Sunday, August 4, 2013

Wild in Alaska

Denali Backcountry Lodge

       There's only one road that goes into Denali National Park.  It's about 90 miles long, and regular cars can only go on the first 15 miles.  After that traffic is limited to Park buses and a few local residents' vehicles.  
     The road is partially paved.   It's bumpy and dusty in the summer and snowed closed in the winter.  Some parts are single lane.   In a few spots, like at Polychrome Pass, it twists and turns and offers more thrills than an amusement park ride.   Bears, moose, and caribou graze within a few feet of it.   Some animals walk right down the middle of it.    Just riding the bus is a great adventure. 
        But there is more at the end of the road--four backcountry lodges--hidden away in the vast wilderness of Denali.   We were lucky enough to stay one night in the Denali Backcountry Lodge, although I wanted to stay there longer.   They were booked up so one night was all I could get.   This sign marks the turnoff.   

        The area is huge and very secluded.  One other lodge was visible from the road as we drove down a long hill toward our destination.  Later we looked up the mountainside from Moose Creek that ran past our lodge and saw the back of that lodge.   But the other two lodges were totally hidden from view.  I think one of them belongs to the Princess Cruise line, but I'm not positive.   If it's inside the Park, it has to be near here. 

      Here's the sign that marks the end of the road.   The air strip is a few feet past here.   Some people took flight seeing trips from here or flew back to avoid the long bus ride back.
       We went on a botany walk with one of the naturalists.  It may not be visible in the picture, but we were wearing mosquito netting and a ton of Dreet.   Fortunately this was the only place that the mosquitoes were really bad.  
       Not too far from the turnoff is this cabin.  A pioneer woman, Fanny Quigley, lived here for many years.  She was known for her pies and provided food for the miners and others.   The cabin was used by a few other people after her death, but now it has been restored as a landmark.   Every nail, board, table, etc., had to be hauled in from the outside!   She gardened and cooked, but it had to be a lonely way of life.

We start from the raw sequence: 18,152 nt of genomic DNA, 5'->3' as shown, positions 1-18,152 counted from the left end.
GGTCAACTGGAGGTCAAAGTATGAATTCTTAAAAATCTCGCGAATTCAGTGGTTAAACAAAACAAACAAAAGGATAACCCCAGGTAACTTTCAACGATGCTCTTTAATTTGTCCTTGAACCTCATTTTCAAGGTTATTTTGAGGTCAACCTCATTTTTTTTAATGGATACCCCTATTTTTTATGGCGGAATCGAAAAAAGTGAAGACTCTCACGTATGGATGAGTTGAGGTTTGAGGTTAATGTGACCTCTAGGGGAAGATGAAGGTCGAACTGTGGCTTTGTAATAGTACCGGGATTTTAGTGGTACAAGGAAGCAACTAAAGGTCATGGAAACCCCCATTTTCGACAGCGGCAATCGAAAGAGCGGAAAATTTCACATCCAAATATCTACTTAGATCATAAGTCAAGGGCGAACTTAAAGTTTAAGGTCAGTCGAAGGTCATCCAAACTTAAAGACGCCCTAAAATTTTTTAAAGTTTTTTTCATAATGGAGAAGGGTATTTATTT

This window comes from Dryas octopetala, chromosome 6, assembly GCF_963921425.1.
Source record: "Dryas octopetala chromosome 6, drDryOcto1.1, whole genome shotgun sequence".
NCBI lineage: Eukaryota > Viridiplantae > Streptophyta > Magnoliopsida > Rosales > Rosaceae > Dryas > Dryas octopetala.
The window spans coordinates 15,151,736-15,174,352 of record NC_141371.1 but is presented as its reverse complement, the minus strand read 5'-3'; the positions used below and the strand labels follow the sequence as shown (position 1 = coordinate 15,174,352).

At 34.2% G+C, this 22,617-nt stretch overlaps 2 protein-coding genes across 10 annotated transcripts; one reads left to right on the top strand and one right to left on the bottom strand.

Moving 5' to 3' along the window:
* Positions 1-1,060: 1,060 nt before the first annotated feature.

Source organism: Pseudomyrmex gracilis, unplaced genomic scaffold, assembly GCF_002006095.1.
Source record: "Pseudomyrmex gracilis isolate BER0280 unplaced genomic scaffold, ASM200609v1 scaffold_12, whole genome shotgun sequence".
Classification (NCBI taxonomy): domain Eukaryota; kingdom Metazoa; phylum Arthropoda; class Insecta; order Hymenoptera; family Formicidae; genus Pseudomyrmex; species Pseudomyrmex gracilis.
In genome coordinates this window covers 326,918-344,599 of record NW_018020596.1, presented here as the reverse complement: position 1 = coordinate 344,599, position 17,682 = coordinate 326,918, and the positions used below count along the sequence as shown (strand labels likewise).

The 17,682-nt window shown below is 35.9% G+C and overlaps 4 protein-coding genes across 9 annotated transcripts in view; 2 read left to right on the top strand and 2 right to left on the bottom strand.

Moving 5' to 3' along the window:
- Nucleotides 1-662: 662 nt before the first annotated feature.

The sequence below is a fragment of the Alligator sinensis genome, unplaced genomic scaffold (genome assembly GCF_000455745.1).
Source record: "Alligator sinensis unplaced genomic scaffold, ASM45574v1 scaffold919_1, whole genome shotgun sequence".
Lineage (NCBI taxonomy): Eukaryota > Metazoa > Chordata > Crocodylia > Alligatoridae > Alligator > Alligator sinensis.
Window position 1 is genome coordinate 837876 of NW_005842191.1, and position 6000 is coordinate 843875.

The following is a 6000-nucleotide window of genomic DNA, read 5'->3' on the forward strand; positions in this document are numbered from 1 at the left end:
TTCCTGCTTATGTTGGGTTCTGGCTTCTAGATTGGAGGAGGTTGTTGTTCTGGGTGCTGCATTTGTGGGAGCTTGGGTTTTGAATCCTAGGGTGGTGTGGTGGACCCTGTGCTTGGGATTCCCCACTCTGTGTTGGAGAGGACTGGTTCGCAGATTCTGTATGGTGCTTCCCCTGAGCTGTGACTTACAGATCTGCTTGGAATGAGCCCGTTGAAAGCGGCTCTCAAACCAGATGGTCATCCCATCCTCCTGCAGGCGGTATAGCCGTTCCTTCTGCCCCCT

This area, Kantishna, was brought into the Park in 1980.  The private lands are "in holdings".  The Lodges remain, but the mining operations have ceased.   From this location the Park continues west to the sea, but there are no roads in that area.
       I loved the Denali Backcountry Lodge!   It's beautiful, spacious, and just rustic enough.   The main building is two story, with the main dining room downstairs and a library, fireplace, and small gift shop upstairs.  There was a wine and cheese party before dinner, and we enjoyed our  wine on the deck off of the library.  

             There are rows of "cabins" and a separate building where they serve lunch.   After dinner one of the naturalists gave a talk on owls in there, too.   Very interesting.   You can see that building in the picture below.   Even the swinging bridge was fun.   On the other side of Moose Creek was an old miner's tent, a maze, and a few other spots for reading and relaxing.

             A view of the buildings from the other side of the creek. 

      The Lodge was even better than I had imagined.   Lunch was very good and very informal.   Lots of options for sandwiches, soup and salad.   Many of the people were only there for a short time.   They had to return to town when the afternoon bus left.   
       Dinner, however, was gourmet quality.   It was only served to the overnight guests.   We were seated at tables for 6 so you had a chance to talk with other people.    Two of our table mates were from Australia, and the other two were from Washington state. 
        If you ever get the chance to go, do it!        

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